I was watching QI this morning. It’s a show where the facts are “Quite Interesting”, and generally obscure.
This morning the episode said something I was so intrigued with, that I rewound it to.
It stated that “At medical college, they usually teach that half of what medical students will learn, will be considered untrue in 10-20 years. This is termed the “half-life of facts”. That is to say that you know that half of the information will be untrue, you just don’t know which half.”
I found that to be Quite Interesting. Enough so that I decided to look the fact up, and see if there was any truth to it.
Samuel Arbesman, a mathematician at Harvard, titled his new book “The Half-life of Facts”. When talking to the Economist, he stated:
For example, in the area of medical science dealing with hepatitis and cirrhosis, two liver diseases, researchers actually measured how long it takes for half of the knowledge in these fields to be overturned. They gave a whole bunch of research papers from fifty years ago to a panel of experts and asked them which were still regarded as true and which had been refuted or no longer considered interesting. They plotted this on a graph. What they found is that there is a nice, smooth rate of decay; you can predict that every 45 years, half of this particular sort of knowledge gets outdated.”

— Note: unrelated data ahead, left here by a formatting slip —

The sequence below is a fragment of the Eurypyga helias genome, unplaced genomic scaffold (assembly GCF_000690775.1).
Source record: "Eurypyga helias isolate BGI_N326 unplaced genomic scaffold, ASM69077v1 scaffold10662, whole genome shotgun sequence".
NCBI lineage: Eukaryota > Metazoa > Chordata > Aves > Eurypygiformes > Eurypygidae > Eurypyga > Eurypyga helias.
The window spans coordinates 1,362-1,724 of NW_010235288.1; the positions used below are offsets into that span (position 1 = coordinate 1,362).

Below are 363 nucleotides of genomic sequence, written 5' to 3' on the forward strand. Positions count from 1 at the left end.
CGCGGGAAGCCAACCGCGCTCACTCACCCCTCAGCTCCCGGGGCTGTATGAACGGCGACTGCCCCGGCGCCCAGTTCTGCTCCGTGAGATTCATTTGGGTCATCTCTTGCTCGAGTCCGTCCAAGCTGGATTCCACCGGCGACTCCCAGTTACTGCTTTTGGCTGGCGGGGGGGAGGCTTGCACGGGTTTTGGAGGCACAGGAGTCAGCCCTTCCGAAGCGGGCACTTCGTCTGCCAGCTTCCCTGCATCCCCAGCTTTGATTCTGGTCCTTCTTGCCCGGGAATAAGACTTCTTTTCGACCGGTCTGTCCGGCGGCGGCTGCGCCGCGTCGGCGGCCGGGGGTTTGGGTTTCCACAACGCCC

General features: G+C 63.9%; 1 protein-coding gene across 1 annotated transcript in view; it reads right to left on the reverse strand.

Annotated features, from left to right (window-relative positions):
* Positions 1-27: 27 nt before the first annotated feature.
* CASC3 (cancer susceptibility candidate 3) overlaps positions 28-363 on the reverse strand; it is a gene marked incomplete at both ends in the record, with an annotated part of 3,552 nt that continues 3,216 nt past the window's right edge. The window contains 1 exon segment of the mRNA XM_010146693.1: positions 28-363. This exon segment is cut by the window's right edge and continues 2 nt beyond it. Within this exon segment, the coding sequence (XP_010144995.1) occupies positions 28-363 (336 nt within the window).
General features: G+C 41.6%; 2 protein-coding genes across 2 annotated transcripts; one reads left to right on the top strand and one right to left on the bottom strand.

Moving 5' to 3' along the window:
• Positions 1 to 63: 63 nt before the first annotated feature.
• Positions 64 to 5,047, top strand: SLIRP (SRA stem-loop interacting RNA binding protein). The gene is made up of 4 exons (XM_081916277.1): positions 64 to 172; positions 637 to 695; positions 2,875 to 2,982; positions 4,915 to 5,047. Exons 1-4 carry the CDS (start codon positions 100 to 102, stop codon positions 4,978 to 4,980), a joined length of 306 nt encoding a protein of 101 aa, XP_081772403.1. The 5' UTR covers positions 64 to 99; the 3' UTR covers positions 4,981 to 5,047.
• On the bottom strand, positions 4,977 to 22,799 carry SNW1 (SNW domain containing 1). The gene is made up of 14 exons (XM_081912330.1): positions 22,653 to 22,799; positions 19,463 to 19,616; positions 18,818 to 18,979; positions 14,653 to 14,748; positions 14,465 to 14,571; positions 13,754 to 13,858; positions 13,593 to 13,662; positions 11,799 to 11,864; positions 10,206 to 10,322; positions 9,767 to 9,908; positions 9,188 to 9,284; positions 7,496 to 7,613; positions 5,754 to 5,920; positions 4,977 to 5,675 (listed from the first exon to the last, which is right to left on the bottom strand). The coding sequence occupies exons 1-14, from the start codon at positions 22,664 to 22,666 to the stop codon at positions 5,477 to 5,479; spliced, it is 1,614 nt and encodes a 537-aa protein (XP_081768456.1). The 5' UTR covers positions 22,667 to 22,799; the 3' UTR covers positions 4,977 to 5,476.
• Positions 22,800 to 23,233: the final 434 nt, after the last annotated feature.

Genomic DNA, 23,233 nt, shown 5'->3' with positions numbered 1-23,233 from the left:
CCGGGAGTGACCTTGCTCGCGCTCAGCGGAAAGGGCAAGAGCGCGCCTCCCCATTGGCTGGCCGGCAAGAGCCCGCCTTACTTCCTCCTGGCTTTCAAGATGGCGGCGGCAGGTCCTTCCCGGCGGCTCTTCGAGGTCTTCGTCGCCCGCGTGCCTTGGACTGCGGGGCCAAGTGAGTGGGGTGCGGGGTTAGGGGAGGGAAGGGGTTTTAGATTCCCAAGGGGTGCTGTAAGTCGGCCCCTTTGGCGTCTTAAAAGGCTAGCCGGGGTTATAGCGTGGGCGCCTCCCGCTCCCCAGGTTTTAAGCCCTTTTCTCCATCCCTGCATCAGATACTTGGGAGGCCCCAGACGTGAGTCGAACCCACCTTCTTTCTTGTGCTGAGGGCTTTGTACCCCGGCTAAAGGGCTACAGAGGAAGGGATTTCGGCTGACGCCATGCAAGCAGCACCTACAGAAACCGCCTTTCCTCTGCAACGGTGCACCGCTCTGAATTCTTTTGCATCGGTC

But why am I citing an article in the Economist. Because you probably know a Dr that is still using that 50% of knowledge that is now outdated. Yet they treat you based on that knowledge.
According to Dr. Michael Gold from the Medical University of South Carolina; To paraphrase:
“The half-life of medical knowledge is seven years.”
If Dr’s are not keeping up to date, they may be treating you based on what is now outdated knowledge. We have found one such Dr in the guise of the Medical Advisor of one national Advocacy group
He trained 50 years ago. Based on the half-life of facts, if he finished his training in 1970, by 2010, almost 50% of what he learned is outdated. Some of that is “knowledge” is still stating as fact which is on the groups public webiste. When we recently questioned this knowledge (which we showed with research papers to be obsolete) we were told by the Advisor “I don’t care.” (words in writing).
This attitude by the “Medical Avisor” of a major Advocacy Group for a rare condition leads to several questions.
- Why is he holding the position? Is it just that it has some kudos?
- How does his obsolete knowledge help patients today to live a better life when other Doctor use that “knowledge” to treat the patient.
Knowledge is Power, but obsolete Knowledge is DANGEROUS!
Continuing education is key to good Doctoring. And that continuing education must include reading recent research on the conditions they are treating and accepting that just because it goes against what they have been taught, doesn’t mean it is wrong, or that the Dr researching and promoting the new information is doing it “for ulterior motives”.
Next time you speak to your Dr, ask him the date of the last Research Paper was that they read? If it is before 2000, then there is a better than even chance that half that knowledge is obsolete, or will be in the next couple of years. Ask them if they have heard the term Half-life Of Facts.
Some will agree, others will get upset because they will be reminded that they are not as up to date as they should be, and others will probably refute the statement, or get angry about it. Most likely the latter, are so well past their half-life with knowledge, that they should perhaps be ignored completely.